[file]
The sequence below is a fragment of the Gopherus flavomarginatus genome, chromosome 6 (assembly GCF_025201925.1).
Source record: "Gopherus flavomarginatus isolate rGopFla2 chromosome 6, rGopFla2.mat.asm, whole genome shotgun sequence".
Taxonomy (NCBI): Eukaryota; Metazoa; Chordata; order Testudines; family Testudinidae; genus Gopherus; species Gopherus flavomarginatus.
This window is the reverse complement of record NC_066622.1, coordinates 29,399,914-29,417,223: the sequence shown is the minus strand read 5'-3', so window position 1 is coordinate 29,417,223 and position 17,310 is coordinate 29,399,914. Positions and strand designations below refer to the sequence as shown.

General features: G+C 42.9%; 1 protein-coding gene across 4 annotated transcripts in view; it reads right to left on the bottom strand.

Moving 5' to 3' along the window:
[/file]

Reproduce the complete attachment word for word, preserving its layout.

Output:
The sequence below is a fragment of the Gopherus flavomarginatus genome, chromosome 6 (assembly GCF_025201925.1).
Source record: "Gopherus flavomarginatus isolate rGopFla2 chromosome 6, rGopFla2.mat.asm, whole genome shotgun sequence".
Taxonomy (NCBI): Eukaryota; Metazoa; Chordata; order Testudines; family Testudinidae; genus Gopherus; species Gopherus flavomarginatus.
This window is the reverse complement of record NC_066622.1, coordinates 29,399,914-29,417,223: the sequence shown is the minus strand read 5'-3', so window position 1 is coordinate 29,417,223 and position 17,310 is coordinate 29,399,914. Positions and strand designations below refer to the sequence as shown.

General features: G+C 42.9%; 1 protein-coding gene across 4 annotated transcripts in view; it reads right to left on the bottom strand.

Moving 5' to 3' along the window: